Nuclear energy is a radioactive topic. Depending whom you talk to, it's either a clean, sustainable fuel source providing ample homespun electricity, or an expensive, dirty and dangerous gamble as outdated as the Cold War. This debate's roots run deep, having electrified conversation since the nuclear-energy boom of the 1970s, when most of America's nuclear plants rose from the gravel and began churning out power for the growing population. The average nuclear reactor produces enough electricity each year to power 740,000 households (equivalent to 13.7 million barrels of oil).

While no new nuclear plants have been licensed to be built in the United States for about 30 years, the country's 66 existing plants, and their 104 reactors, continue to generate about 19 percent of its electricity. Many of these reactors are now reaching the end of their 40-year licensing agreements, and the era of global warming and fickle gas prices is leading a new generation to reconsider nuclear energy. In response, many power-plant operators are requesting 20-year license renewals and completing applications for new plants. Here's a quick 101 on nuclear energy, to help inform your debate.

How does nuclear power work?

A nuclear power plant works in much the same was as any power plant: It burns fuel to produce heat. The heat is transformed into steam, which rotates the blades of a turbine. This movement is converted into electricity and sent to homes and businesses via high-voltage wires. The only difference with nuclear energy is that the fuel is uranium (as opposed to coal or petroleum), and the heat originates from fission — the process of splitting a uranium atom.

During fission, a neutron (part of an atom's nucleus that has no charge) hits a uranium atom, causing it to divide in two and release a cloud of radiation and heat. More neutrons are also released, which then split more uranium atoms, triggering a chain reaction of energy production. This process occurs inside the plant's reactor, which is submerged in water. The water turns to steam as fission occurs.

What is uranium and where does it come from?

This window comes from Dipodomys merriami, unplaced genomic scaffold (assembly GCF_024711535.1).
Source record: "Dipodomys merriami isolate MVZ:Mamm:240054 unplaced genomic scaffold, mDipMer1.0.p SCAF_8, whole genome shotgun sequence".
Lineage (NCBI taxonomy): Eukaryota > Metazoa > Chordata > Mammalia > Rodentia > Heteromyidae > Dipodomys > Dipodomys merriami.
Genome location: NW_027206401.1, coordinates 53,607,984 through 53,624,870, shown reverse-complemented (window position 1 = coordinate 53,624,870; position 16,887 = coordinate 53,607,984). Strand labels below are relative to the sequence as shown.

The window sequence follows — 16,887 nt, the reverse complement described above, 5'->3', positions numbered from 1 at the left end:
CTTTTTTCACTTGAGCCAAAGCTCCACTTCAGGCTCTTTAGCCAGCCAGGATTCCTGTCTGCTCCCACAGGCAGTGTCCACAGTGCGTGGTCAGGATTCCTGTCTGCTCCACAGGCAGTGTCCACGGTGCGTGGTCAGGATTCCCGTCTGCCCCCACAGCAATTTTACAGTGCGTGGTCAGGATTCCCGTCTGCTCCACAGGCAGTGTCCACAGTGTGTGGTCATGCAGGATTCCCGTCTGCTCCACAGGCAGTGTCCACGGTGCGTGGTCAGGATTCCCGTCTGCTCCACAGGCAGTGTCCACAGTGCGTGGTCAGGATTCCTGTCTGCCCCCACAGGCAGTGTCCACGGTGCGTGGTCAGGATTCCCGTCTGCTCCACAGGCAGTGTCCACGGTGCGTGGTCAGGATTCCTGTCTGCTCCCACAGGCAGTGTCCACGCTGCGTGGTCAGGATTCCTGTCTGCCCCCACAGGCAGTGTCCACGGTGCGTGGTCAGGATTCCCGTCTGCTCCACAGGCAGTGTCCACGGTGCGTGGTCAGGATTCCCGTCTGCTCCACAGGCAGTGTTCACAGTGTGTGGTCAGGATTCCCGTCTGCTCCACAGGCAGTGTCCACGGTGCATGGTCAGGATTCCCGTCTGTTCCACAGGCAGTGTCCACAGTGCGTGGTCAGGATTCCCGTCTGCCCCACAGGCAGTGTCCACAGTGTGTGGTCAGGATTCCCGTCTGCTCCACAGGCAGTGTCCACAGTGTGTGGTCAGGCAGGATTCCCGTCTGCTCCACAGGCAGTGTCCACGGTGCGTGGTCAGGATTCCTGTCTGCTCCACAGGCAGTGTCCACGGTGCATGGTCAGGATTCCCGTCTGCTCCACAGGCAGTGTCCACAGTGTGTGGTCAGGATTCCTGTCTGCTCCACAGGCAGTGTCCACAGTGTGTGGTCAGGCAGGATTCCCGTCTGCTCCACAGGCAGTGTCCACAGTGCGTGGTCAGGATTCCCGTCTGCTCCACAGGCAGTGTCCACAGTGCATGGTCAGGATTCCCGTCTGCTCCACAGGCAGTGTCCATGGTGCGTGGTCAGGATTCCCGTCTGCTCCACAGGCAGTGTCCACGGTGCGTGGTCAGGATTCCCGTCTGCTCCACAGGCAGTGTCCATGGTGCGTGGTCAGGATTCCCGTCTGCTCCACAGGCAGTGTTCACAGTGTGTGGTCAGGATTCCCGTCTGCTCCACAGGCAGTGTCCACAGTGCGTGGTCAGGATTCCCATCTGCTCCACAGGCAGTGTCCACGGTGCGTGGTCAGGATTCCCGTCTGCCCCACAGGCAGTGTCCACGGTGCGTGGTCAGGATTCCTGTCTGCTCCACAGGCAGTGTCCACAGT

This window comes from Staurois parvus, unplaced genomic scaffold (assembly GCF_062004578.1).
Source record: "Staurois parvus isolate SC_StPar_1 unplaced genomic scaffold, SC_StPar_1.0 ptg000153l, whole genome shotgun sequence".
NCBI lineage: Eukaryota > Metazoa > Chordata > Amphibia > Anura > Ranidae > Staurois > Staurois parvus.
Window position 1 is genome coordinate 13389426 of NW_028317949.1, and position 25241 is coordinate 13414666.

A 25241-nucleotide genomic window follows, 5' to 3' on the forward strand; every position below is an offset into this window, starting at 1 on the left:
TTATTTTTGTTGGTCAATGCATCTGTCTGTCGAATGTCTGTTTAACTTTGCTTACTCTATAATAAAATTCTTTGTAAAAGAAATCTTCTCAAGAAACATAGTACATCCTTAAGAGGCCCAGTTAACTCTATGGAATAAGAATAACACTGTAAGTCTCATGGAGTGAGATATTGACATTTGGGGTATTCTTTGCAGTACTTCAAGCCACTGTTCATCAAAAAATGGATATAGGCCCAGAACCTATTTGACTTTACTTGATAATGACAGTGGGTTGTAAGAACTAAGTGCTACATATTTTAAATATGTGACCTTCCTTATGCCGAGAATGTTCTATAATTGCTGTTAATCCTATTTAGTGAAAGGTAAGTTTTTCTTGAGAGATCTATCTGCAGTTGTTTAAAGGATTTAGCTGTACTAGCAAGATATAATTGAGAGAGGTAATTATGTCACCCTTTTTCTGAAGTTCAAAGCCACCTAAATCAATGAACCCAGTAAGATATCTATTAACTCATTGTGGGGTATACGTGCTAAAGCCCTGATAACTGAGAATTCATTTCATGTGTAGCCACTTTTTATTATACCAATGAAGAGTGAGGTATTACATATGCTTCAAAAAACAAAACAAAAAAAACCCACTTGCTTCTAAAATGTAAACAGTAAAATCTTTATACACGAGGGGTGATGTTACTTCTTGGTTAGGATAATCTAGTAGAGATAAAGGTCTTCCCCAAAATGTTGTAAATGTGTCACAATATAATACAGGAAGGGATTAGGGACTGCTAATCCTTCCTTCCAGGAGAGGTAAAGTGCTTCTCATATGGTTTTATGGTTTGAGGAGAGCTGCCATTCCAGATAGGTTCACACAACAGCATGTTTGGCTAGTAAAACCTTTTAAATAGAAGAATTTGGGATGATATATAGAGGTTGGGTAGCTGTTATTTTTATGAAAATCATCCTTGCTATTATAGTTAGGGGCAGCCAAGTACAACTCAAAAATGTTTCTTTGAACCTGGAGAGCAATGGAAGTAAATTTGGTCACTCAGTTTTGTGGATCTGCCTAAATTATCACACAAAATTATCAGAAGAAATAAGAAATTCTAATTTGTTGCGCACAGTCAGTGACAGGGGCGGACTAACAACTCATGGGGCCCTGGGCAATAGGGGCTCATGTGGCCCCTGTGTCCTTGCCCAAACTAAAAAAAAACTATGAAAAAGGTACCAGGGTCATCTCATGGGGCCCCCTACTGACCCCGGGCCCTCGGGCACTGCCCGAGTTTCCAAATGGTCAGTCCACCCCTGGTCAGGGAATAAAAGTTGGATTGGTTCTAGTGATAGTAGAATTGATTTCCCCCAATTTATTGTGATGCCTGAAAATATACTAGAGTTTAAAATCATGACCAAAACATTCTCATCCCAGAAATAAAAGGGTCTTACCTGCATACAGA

Uranium is a common metal found all over the globe. But the type used in nuclear power plants — U-235 — is much more rare. After it's extracted from the Earth's crust, U-235 is processed into fuel capsules and placed end-to-end in a fuel rod inside the nuclear reactor.


Do all nuclear reactors work the same way?

Two types of reactors are used in the United States: boiling-water reactors and pressurized-water reactors. The latter are more common (the country has 35 boiling-water reactors and 69 pressurized-water reactors) since they use a simpler design and are thus considered safer.

In a boiling-water reactor, the water surrounding the reactor core boils and turns to steam as the uranium atoms split. In a pressurized-water reactor, the steam is generated in a separate piece of equipment, called the steam generator. The water in the reactor core is kept under pressure until it reaches the steam generator, where it then boils and turns to gas. The unused steam travels into a condenser where it liquefies and is pumped back to the reactor vessel.

How much does it cost?

The cost of building a nuclear power plant varies widely, but a 2008 study indicated it's risen significantly in recent years, about 130 percent since 2000. A new plant may cost somewhere between $6 billion and $8 billion to build — a price heavily subsidized by the federal government. 

What are the environmental concerns?

Global warming has been the major impetus behind nuclear energy's renaissance. Since nuclear power doesn't release CO2 during the generation process, many people consider it "clean." According to the Nuclear Energy Institute, geothermal energy is the only form of electricity production that has a lower carbon footprint than nuclear. There are, however, carbon emissions associated with mining uranium and building each plant.

Low carbon emissions give nuclear energy an outwardly "green" appearance, yet the intractable problem of how to dispose of its radioactive waste continues to tarnish its image. Exhausted fuel rods contain radioactive material that can take thousands of years to become inert. Only temporary storage for these rods exists; they're placed inside pools of water or steel or concrete containers at hundreds of sites around the country. The U.S. Department of Energy had planned since 1987 to store radioactive waste at Yucca Mountain, a ridge of volcanic rock about 100 miles northwest of Las Vegas, but controversy has loomed ever since, due largely to the waste's long-term radioactivity. The Obama administration may have driven the final nail into Yucca's coffin in early March, when it cut its funding — reigniting the debate over what to do with radioactive waste.

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